“Bidding adieu to BIDS” — on the Business Improvement Districts in New York City

The Brooklyn Paper takes a look this week in an editorial, “Bidding Adieu to BIDS,” at the formation in the ’70’s of the Business Improvement District, an entity which has become increasingly popular in Mayor Bloomberg’s New York. According to the weekly, there are 60 “quasi public” BIDS, as they are called, throughout the five boroughs.

As I’ve written here before, these organizations play a complex role in neighborhoods, taking over services the City itself should be providing, while spreading their tentacles outward in ways that are never quite as harmless as they may seem.

One newly formed BID — which is experiencing a mini-revolt amidst local business owners — is along Fulton Street in Fort Greene and Clinton Hill in Brooklyn. The businesses are being asked to pay a second “new city tax that would fund enhanced sanitation, policing and other basic services.” From the Brooklyn Paper editorial:

Taxes on business owners within the so-called “BIDs” raise $80 million — on top of the taxes already taking a bite out of Mom and Pop.

We’re not naive as to why BIDs were created two decades ago. The city was not — and, indeed, is still not — doing a good enough job providing sanitation and security along some of our busiest commercial strips. With the city abrogating these most basic of services, business owners jumped into the breach, taxing themselves to make up for the failure of our elected leaders to ensure clean and safe streets.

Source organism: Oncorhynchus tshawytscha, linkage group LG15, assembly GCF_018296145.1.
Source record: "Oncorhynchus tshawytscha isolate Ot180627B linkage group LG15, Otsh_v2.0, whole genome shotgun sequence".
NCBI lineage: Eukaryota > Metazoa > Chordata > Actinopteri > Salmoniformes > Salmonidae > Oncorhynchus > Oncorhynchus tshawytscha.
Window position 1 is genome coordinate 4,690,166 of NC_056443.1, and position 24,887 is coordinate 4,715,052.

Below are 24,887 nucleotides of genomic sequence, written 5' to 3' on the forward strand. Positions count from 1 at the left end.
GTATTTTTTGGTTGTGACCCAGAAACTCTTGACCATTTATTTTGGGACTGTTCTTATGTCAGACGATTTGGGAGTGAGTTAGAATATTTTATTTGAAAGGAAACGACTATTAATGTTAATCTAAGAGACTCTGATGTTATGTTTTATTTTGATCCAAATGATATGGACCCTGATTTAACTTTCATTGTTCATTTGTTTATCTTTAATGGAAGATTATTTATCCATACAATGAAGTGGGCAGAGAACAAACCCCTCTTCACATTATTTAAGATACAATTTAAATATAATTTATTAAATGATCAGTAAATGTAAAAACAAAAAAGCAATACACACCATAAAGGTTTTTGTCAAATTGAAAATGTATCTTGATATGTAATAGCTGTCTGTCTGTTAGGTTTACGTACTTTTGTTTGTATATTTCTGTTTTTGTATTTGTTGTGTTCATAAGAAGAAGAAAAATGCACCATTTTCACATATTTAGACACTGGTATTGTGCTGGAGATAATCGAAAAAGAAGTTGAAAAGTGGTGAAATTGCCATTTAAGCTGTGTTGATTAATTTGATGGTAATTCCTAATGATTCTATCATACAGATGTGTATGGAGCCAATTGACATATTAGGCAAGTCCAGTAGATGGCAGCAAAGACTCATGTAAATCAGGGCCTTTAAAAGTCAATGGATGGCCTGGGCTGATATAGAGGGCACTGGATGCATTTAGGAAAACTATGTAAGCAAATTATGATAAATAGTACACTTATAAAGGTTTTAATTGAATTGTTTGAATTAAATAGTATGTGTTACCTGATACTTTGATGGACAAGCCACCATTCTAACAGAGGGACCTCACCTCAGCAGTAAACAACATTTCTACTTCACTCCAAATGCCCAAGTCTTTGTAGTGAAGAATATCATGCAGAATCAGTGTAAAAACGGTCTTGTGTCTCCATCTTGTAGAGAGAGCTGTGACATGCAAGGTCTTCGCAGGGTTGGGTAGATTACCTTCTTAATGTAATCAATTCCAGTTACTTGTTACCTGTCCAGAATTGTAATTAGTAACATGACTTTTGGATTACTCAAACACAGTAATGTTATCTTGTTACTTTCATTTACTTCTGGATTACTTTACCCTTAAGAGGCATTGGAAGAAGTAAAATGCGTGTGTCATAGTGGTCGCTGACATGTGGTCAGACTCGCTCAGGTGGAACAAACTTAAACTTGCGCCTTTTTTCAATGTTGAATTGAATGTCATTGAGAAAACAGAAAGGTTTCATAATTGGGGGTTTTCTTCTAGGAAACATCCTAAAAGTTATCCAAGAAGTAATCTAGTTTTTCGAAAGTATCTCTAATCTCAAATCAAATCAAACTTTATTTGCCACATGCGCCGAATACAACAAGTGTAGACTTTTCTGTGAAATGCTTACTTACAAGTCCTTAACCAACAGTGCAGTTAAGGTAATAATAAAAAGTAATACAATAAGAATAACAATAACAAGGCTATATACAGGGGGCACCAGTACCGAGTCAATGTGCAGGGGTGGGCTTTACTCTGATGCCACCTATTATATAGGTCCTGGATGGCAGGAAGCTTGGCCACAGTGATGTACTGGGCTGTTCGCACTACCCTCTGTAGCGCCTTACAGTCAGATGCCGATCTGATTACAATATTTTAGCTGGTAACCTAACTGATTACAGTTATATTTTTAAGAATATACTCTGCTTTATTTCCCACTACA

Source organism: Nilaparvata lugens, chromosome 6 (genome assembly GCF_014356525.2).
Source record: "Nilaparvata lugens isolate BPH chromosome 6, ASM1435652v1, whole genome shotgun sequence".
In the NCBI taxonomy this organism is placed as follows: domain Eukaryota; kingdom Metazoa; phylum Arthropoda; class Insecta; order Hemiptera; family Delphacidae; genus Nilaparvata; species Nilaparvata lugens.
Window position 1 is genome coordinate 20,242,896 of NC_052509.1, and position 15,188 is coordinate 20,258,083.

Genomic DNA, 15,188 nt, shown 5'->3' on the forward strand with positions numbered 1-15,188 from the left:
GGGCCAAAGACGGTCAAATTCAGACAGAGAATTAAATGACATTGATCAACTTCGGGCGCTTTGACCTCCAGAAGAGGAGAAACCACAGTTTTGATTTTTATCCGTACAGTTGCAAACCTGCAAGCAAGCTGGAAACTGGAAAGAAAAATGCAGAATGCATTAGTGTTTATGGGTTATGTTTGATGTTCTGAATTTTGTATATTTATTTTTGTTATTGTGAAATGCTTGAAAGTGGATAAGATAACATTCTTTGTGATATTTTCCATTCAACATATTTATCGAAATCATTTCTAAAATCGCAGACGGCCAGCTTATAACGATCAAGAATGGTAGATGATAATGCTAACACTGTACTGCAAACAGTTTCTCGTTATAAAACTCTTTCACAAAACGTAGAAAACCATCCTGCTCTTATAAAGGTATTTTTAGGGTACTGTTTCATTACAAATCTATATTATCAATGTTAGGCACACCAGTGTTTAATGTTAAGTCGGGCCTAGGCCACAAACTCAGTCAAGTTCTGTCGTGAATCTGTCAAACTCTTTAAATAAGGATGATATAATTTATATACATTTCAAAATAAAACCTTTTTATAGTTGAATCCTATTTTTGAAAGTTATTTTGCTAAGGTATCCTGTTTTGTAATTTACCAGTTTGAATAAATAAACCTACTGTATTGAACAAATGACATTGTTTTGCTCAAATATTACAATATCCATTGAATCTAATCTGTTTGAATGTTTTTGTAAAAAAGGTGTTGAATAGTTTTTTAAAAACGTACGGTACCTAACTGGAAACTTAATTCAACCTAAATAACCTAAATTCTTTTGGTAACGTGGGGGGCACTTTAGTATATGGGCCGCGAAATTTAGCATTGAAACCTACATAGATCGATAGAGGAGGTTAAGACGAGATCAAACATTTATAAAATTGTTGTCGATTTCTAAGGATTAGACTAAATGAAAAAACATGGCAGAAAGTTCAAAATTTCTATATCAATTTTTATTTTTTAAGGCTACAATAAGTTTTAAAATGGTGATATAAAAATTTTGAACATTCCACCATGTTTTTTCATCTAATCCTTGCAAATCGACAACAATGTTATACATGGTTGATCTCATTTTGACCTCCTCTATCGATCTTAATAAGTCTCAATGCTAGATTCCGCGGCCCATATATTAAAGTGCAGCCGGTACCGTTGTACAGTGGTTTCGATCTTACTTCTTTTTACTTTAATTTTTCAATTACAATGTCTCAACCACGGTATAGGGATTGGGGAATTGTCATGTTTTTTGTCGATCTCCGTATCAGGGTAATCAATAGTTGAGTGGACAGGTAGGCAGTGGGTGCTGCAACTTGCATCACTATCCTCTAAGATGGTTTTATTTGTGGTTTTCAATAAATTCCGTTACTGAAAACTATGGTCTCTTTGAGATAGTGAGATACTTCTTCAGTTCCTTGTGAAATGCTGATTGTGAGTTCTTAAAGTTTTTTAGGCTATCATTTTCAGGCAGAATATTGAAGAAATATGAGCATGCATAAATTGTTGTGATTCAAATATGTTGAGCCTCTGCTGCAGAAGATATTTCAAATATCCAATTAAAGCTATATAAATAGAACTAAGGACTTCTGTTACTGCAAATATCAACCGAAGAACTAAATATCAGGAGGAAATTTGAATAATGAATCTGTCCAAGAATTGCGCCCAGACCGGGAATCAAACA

In the case of Fulton Street, another issue is arising in the debate. The anti-BID merchants argue that a BID’s cleaner and safer streets actually speed the gentrification process. … In a sense, the business owners forming a BID would actually be paying to speed their own demise.

… We agree with the BID renegades on the issue of who should pay to keep our neighborhoods clean, safe and vibrant. To us, this is solely a city responsibility.

Although the Brooklyn Paper almost comes out in favor of gentrification in their Editorial, claiming it’s all about “change,” the rest of the information is on point.

For more on the Business Improvement Districts and their negative consequences, see previous WSP blog post: Parks for Sale and the Privatization of our Public Spaces by Robert Lederman which looks at the Business Improvement District, the (purposefully) mildly named Union Square Partnership, which oversees – and has total control over – Union Square Park.

For more on the Business Improvement District around Washington Square, the also benignly named Village Alliance (formerly the 8th Street BID), see recent WSP Blog post here.

What we need are COMMUNITY Improvement Districts!

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